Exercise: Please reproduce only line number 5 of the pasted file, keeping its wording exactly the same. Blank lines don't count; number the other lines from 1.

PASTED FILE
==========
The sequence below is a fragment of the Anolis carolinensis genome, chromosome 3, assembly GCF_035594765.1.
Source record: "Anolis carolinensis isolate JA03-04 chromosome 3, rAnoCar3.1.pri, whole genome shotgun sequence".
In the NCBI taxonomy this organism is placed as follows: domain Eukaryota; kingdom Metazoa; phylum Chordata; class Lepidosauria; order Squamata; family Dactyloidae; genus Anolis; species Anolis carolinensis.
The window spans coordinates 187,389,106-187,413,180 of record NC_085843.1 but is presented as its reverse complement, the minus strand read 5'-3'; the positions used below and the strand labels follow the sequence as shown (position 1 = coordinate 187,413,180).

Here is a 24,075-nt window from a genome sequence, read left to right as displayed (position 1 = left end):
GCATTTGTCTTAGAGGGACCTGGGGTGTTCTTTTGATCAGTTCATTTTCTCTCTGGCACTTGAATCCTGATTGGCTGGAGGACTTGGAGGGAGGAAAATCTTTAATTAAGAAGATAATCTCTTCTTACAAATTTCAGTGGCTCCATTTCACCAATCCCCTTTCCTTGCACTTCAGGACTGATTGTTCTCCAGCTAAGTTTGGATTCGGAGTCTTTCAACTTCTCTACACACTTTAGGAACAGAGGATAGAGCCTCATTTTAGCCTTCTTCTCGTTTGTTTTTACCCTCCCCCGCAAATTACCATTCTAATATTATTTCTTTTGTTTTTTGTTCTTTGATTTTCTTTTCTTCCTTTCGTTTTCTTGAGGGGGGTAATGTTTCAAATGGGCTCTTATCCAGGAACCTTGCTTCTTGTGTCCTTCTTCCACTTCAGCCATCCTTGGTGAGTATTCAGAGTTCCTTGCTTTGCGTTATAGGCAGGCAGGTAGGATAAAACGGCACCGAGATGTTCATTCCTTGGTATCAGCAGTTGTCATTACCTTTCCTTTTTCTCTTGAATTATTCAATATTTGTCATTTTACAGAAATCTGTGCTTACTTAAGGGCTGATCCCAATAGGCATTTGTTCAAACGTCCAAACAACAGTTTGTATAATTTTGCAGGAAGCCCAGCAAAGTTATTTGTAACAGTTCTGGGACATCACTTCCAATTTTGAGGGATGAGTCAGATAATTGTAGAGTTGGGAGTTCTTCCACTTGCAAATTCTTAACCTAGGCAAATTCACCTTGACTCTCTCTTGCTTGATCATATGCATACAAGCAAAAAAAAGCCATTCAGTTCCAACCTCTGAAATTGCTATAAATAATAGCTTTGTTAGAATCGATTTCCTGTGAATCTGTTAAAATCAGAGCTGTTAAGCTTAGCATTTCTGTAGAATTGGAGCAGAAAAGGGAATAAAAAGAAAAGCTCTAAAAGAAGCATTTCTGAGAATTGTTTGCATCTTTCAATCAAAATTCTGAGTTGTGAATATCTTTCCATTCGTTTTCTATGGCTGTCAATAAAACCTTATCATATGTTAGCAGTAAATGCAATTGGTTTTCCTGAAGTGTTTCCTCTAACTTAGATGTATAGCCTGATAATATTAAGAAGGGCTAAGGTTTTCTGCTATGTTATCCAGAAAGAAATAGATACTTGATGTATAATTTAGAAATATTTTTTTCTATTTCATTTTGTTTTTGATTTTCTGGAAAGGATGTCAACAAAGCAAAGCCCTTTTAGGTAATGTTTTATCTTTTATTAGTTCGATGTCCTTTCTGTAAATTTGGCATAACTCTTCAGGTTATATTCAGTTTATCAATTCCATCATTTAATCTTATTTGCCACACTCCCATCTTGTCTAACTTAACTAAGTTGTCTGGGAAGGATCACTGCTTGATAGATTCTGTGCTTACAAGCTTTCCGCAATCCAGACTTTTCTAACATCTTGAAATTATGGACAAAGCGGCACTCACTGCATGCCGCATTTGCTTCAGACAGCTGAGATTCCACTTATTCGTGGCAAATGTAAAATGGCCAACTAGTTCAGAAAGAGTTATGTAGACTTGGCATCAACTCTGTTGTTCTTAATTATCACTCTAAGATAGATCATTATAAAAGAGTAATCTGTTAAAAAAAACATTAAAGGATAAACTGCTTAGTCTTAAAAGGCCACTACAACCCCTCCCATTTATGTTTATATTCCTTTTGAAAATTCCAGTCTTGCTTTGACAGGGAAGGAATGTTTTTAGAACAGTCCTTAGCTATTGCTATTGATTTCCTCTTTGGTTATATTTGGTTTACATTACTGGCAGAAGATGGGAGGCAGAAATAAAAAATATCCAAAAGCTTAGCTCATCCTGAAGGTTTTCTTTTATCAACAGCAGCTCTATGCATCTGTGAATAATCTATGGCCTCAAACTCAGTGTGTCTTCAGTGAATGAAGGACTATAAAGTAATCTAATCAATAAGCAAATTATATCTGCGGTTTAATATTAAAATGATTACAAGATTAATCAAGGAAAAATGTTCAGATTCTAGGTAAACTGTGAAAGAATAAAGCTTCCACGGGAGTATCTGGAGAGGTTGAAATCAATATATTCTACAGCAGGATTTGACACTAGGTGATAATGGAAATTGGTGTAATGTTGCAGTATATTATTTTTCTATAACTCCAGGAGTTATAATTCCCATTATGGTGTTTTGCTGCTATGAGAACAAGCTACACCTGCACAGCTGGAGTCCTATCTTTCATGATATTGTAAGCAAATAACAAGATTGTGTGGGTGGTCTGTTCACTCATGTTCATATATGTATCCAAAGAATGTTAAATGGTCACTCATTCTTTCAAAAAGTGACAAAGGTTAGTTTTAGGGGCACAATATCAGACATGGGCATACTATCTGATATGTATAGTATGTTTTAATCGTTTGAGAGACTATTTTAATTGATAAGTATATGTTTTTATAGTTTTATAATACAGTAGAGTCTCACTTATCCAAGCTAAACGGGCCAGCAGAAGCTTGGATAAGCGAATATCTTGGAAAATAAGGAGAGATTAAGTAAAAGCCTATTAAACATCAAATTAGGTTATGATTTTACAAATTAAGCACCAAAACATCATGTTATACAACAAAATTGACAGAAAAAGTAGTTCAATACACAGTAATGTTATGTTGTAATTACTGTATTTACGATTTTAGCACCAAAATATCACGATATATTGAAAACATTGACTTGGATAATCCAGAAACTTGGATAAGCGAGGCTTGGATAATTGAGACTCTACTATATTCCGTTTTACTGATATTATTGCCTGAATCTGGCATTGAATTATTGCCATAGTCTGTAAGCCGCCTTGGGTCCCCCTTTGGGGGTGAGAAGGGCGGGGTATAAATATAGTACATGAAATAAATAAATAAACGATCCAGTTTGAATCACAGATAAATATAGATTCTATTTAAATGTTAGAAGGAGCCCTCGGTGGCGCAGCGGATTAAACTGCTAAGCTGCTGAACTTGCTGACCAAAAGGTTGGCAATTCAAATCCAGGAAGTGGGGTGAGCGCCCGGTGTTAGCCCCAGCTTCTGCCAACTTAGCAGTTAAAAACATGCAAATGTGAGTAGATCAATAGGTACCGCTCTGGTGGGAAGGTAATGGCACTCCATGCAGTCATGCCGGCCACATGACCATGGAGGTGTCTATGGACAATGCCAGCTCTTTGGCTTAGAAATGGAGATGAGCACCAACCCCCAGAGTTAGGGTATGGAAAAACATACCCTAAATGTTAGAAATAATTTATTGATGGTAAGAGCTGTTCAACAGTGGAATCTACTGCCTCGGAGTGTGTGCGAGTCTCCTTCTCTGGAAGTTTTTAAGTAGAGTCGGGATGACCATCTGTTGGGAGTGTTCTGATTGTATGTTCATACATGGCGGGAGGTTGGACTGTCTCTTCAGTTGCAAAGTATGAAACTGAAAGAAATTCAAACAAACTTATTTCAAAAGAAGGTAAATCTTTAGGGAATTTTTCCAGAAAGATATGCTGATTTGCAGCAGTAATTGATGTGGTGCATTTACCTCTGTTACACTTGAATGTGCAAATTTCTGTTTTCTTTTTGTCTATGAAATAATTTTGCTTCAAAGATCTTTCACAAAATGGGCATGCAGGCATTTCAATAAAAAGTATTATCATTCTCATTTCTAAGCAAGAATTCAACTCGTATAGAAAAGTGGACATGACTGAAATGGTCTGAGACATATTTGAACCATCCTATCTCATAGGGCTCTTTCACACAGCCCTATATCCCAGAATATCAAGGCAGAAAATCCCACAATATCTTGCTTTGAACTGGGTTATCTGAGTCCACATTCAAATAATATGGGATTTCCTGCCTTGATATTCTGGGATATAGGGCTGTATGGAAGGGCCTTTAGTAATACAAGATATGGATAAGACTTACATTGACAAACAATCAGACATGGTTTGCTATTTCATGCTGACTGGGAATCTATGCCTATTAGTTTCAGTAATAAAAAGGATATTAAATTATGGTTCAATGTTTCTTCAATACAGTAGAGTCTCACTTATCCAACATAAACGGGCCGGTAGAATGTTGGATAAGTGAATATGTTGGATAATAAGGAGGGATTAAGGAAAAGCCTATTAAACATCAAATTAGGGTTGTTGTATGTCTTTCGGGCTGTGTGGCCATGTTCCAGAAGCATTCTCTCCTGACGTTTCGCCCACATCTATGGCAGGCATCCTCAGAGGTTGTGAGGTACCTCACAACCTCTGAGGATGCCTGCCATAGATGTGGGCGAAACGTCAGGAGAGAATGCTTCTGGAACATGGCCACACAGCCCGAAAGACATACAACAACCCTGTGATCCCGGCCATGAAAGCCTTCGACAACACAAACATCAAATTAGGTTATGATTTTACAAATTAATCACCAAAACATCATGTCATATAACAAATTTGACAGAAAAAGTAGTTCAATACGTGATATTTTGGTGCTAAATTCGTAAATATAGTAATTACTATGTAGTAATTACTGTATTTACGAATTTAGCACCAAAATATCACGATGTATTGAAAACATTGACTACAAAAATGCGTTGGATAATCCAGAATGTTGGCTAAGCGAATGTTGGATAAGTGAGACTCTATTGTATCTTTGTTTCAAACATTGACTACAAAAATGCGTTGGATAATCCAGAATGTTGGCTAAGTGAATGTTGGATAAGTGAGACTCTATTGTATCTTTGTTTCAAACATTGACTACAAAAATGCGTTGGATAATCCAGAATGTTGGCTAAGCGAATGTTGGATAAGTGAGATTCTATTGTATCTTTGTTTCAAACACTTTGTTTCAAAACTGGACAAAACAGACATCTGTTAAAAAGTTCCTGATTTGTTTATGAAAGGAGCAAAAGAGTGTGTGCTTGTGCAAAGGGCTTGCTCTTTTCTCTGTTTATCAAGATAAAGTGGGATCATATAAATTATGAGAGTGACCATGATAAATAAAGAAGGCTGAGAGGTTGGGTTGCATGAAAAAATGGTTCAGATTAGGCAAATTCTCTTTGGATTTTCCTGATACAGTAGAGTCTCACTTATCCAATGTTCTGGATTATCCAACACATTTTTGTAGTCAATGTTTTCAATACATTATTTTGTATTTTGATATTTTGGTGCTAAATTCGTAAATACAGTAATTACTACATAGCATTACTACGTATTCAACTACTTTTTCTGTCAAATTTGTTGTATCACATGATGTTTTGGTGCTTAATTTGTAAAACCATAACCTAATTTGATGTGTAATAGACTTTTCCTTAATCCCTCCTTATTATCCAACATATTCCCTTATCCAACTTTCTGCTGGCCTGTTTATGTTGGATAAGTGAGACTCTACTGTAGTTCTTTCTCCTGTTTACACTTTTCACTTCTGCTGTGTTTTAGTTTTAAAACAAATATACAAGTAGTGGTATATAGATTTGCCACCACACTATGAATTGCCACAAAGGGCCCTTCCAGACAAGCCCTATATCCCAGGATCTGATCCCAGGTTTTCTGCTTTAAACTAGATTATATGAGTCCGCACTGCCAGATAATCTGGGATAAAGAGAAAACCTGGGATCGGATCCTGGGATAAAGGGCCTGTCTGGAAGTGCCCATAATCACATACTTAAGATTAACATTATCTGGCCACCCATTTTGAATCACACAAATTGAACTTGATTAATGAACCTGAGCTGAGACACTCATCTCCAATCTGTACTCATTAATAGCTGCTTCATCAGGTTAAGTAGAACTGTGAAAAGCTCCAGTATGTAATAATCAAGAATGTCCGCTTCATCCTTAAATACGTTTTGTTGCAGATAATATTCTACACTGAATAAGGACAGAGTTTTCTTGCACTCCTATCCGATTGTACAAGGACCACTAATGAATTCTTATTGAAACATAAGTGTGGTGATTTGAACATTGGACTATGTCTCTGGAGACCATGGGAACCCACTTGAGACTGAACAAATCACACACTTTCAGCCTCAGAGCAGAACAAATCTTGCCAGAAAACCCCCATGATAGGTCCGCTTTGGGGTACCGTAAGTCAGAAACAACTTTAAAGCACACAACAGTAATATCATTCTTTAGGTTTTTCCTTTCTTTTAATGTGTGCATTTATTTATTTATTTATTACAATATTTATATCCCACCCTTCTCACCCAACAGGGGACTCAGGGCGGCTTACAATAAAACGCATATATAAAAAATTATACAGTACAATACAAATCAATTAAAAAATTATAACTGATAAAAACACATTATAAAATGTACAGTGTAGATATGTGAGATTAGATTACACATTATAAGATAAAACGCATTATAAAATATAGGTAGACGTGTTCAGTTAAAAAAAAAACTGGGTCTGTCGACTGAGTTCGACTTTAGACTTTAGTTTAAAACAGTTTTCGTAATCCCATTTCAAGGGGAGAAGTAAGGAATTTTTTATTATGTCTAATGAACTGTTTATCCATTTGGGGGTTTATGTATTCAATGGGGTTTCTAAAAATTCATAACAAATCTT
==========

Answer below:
Here is a 24,075-nt window from a genome sequence, read left to right as displayed (position 1 = left end):